The Wills, Trusts & Estates Prof Blog reported here on an interesting West Virginia case revolving around whether a mentally ill man who killed his mother and plead not guilty by reason of insanity is excluded from her estate under Virginia’s slayer statute.
The case is discussed in detail in Estate Claims “Insane” Killer Can’t be Victim’s Heir:
The estate of a woman who was killed by her mentally ill son may create new law in West Virginia by seeking to bar him from inheriting any of her assets even though he was not technically convicted of a crime.
Richard O’Neal pleaded not guilty by reason of insanity to the murder of his mother, whom he suffocated to death in her Charleston home in March 2005. A judge accepted the plea and ordered him committed to a state mental health facility for up to 40 years or until a further order of the court.
Under West Virginia’s “slayer’s statute,” “No person who has been convicted of feloniously killing another … shall take or acquire any money or property, real or personal, or interest therein, from the one killed.”
As one of Bonnie O’Neal’s three sons, Richard is entitled to a one-third share of her estate. But in a declaratory relief claim, her executor says that given his responsibility for her death, it would be “inequitable” and a violation of the “slayer’s statute” for him to receive that share.
“While the slayer’s statute applies ostensibly when there is an actual felony conviction in connection with the wrongful act, the public policy of West Virginia prohibits Richard G. O’Neal from profiting from his wrongful act,” the complaint, filed in Kanawha County Circuit Court, states.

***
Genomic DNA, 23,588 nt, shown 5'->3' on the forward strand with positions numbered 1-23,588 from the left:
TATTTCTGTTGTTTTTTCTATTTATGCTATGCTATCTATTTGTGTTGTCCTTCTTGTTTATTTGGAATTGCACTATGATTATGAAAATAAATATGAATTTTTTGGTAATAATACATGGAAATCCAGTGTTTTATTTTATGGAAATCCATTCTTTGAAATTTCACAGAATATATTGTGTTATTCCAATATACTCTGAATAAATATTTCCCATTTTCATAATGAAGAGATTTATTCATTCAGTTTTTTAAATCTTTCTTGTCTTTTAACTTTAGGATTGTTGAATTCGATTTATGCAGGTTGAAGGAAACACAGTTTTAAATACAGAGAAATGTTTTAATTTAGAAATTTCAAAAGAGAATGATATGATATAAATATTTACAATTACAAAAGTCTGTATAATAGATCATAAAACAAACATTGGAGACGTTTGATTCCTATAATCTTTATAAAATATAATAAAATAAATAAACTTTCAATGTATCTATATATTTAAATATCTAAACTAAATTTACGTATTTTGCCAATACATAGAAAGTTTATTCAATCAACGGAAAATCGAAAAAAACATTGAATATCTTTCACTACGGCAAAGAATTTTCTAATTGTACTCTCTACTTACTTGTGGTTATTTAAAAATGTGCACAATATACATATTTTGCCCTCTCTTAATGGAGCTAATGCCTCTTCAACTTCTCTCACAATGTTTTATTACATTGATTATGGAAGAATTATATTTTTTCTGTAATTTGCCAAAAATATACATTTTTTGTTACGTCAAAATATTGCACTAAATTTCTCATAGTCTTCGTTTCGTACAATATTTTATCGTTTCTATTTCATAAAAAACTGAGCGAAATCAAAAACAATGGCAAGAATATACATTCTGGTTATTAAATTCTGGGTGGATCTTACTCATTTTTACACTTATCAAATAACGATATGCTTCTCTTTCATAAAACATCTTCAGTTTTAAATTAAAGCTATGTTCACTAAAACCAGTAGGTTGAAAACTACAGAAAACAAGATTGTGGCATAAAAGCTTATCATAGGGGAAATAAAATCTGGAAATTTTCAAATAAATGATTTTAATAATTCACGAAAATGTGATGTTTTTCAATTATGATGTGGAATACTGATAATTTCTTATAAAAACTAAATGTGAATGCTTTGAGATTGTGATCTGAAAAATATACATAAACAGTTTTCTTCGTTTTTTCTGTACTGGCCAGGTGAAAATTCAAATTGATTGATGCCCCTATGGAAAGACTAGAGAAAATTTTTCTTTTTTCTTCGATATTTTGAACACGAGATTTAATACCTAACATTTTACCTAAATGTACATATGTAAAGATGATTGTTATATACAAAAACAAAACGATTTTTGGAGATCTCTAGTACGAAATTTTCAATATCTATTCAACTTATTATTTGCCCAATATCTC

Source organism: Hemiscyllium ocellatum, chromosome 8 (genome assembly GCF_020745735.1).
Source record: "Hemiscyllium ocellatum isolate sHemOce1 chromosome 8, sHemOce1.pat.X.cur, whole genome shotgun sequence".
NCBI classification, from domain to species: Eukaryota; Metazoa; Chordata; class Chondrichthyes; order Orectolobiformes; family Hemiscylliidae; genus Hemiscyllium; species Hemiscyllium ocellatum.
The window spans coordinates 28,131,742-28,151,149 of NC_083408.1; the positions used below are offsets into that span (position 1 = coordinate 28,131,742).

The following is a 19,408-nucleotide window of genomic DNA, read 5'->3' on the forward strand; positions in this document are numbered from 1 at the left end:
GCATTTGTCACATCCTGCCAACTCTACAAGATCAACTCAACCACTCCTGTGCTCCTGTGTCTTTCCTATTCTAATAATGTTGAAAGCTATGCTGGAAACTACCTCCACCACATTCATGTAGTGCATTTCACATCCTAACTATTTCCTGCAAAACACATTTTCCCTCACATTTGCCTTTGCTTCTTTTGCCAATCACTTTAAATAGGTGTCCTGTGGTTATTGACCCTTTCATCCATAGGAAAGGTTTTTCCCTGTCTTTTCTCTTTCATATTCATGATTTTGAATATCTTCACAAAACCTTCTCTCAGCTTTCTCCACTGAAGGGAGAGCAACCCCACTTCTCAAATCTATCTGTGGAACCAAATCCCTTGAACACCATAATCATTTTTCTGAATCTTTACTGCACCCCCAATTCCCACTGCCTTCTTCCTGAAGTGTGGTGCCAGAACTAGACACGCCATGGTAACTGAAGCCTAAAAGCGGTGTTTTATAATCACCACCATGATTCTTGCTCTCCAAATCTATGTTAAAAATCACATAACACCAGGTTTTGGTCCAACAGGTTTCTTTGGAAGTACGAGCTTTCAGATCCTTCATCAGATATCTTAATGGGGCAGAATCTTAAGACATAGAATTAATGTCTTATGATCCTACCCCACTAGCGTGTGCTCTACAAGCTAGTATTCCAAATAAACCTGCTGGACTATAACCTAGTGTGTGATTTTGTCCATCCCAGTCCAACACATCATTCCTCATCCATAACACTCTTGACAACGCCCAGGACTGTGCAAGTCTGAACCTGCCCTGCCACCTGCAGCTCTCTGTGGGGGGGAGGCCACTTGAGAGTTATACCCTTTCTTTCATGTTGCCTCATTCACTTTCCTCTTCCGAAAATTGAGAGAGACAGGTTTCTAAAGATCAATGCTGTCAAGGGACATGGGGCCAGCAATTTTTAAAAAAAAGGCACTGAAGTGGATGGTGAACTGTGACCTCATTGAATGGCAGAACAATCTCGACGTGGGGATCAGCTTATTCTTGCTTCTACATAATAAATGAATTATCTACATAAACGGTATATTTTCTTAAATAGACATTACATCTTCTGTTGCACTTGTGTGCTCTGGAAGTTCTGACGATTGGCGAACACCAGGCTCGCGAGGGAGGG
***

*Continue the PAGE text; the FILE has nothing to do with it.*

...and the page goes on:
Florida’s Slayer Statute:
Florida’s slayer statutes are found at F.S. § 732.802 (probate estates) and F.S. § 737.625 (trust estates). Unlike the West Virginia statute, the Florida statute is drafted broadly enough to give the trial judge the discretion necessary to disinherit a killer even if he or she isn’t actually convicted of murder. Here is the key language from F.S. § 732.802:
(1) A surviving person who unlawfully and intentionally kills or participates in procuring the death of the decedent is not entitled to any benefits under the will or under the Florida Probate Code, and the estate of the decedent passes as if the killer had predeceased the decedent.
. . . . .
(5) A final judgment of conviction of murder in any degree is conclusive for purposes of this section. In the absence of a conviction of murder in any degree, the court may determine by the greater weight of the evidence whether the killing was unlawful and intentional for purposes of this section.